MU research shows that 48% of musicians have experienced sexual harassment at work, 85% did not report it, and 61% of musicians surveyed believe that freelancers are at greater risk. Over a thousand people have already signed the petition calling on Government to change the law.
Badass Women’s Hour XL invited MU Campaigns & Social Media Official Maddy Radcliff for a chat about how the law fails freelancers now, musicians’ experiences, and how we can create change.
How the law fails freelancers now
“It depends on the kind of freelancer that you are. If you can be classified by law as a ‘worker’ then you have access to mechanisms of justice.”
“But if you aren’t defined as a ‘worker’ which a lot of musicians aren’t - because they don’t have an employer as such, they have an engager or a contractor, and because they are not seen to be providing a personal service – you don’t actually get protected by the law or accessing protection is that much harder.”
“We don’t think that’s right. We think everyone at work should be equally protected from sexual harassment. And that’s why we really really need this law change.”
“We have cases whereby musicians have tried to raise a case and they’ve found their reputation damaged, they’ve been threatened with not being able to work again. Fear of losing work, expectation that it won’t be handled appropriately, and expectation of not being believed are the second, third and fourth reasons people did not report. The first is workplace culture.”
“We did have one musician come to us. She’d been harassed at work by someone quite high profile. Ten other musicians came forward. They’d also been harassed. And the report on that found it was due to a quote-unquote lad culture where she was working, which is absolutely horrific. So it’s kind of everywhere.”
What can we do about it?
“Supporting people who speak out is really important. Right now, if you’re a freelance musician you don’t have that many recourses to justice, and a lot of musicians have found themselves the subject of defamation claims.
“There’s a group, Solidarity Not Silence, who are crowdfunding because someone has taken them to court for defamation for calling out sexual harassment – or alleged sexual harassment I should probably legally say.”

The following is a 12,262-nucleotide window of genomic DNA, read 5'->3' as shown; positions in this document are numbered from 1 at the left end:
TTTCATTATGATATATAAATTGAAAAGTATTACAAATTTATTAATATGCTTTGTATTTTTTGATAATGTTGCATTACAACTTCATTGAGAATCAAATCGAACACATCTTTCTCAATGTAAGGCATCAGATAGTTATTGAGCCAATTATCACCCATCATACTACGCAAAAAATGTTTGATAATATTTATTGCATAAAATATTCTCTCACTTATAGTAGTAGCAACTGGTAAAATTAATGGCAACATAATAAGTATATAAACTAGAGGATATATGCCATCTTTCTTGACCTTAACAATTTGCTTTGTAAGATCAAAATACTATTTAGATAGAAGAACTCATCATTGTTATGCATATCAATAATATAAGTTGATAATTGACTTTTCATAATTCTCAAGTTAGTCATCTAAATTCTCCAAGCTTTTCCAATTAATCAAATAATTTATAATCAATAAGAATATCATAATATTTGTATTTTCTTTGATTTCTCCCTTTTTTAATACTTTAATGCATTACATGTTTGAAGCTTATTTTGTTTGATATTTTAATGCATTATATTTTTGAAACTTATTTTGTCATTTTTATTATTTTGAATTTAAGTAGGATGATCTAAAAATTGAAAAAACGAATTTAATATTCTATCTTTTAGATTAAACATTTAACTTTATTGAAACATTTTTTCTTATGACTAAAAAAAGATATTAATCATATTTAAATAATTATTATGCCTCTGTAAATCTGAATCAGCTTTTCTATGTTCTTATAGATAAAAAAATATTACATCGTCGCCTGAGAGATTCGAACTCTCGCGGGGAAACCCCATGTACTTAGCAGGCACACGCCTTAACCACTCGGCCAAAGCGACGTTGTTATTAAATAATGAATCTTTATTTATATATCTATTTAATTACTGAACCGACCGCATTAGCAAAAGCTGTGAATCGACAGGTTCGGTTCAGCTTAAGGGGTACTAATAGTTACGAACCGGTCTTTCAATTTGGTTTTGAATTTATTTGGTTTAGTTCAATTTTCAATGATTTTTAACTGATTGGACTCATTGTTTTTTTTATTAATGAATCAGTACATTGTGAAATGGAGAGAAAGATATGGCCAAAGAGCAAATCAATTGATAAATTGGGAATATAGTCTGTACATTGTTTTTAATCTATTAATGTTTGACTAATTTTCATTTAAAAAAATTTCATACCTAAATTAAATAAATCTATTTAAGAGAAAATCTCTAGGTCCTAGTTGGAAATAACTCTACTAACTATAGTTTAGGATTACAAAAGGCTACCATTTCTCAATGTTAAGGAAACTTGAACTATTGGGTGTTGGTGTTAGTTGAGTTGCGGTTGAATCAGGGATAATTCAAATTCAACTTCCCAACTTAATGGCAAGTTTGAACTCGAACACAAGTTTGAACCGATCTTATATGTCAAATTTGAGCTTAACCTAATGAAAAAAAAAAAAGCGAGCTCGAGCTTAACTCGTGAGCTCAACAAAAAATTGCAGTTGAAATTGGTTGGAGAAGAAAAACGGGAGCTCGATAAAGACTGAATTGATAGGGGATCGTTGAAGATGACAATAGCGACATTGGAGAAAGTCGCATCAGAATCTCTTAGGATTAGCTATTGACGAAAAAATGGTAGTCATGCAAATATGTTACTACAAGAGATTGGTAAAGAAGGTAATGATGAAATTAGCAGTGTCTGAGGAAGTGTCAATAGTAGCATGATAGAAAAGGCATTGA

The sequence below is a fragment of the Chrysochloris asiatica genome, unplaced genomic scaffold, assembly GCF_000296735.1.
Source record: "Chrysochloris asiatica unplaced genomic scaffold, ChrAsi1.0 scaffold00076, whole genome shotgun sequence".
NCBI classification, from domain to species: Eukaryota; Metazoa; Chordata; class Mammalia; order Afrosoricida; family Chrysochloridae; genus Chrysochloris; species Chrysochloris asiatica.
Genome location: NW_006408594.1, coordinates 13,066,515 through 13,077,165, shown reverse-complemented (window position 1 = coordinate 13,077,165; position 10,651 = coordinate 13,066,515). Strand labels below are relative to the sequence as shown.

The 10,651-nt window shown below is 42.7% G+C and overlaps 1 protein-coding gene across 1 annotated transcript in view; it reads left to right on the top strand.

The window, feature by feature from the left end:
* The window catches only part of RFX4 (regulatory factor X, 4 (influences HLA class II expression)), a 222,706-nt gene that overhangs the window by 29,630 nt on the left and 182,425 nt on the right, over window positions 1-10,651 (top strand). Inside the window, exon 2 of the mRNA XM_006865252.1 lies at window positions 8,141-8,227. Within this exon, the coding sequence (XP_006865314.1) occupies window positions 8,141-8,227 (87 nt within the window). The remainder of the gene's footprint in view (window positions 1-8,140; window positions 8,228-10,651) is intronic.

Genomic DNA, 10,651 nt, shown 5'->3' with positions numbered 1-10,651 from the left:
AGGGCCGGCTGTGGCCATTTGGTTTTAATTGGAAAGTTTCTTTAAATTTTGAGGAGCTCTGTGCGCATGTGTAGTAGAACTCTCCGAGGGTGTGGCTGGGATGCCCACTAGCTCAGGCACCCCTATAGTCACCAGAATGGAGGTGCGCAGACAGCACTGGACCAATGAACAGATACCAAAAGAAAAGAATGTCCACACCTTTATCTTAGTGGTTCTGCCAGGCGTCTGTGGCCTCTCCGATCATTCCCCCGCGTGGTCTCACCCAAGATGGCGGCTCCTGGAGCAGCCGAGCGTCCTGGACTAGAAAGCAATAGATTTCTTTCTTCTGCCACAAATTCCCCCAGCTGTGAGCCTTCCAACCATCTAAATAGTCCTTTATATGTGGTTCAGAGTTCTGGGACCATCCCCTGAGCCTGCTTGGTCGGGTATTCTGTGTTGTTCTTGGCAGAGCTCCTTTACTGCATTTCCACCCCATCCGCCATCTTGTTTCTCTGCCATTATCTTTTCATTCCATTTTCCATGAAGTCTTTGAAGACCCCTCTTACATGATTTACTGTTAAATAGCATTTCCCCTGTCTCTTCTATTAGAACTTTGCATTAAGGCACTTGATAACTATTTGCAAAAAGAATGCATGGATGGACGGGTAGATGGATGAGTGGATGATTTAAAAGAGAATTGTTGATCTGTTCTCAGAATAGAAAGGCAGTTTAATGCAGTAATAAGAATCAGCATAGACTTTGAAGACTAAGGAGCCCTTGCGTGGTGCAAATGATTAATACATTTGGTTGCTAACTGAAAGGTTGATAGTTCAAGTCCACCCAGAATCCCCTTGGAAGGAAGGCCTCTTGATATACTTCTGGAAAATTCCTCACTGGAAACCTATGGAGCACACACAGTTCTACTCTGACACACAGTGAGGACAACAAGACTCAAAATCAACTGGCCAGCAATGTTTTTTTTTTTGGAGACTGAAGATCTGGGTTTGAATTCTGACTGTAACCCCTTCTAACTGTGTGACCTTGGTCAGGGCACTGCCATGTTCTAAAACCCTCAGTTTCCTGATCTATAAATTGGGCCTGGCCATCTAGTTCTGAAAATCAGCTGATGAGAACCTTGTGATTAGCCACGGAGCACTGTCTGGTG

Changing the culture
“There are quite a lot of legal asks and I think that’s a really good first step. Because what happens is that if there is a legal consequence for people’s actions – the perpetrator’s actions – if they commit sexual harassment at work, hopefully that will go some way to changing their behaviour and hopefully change the culture of the industry as well.”
“We started a thing called Safe Space and an email address safespace@theMU.org for people to report instances of sexual harassment to.
“We found that over 95% of the people who reported to us were women, we did get men as well, and that was kind of the catalyst for this campaign.
“But it doesn’t feel like #MeToo has hit the music industry yet. We talk a lot about sexual harassment. We’ve been banging on about it for a couple of years now. But we still haven’t had an opening of the floodgates and people talking about it – although people like Lily Allen and other high-profile musicians have definitely come forward and spoken about their experiences.”
#MeToo and music
“The thing about #MeToo that made it really special was women sharing their stories, and men sharing their stories, and non-binary people sharing their stories. It was like a floodgate had been opened and thousands if not millions of stories were being shared.”
“The thing about these statistics and this data is that they show you aren’t alone, and I suspect, had the floodgates opened, the statistic - that 48% - would have been much higher.”
Have you signed the petition to protect freelancers too? Sign it now and help spread the word.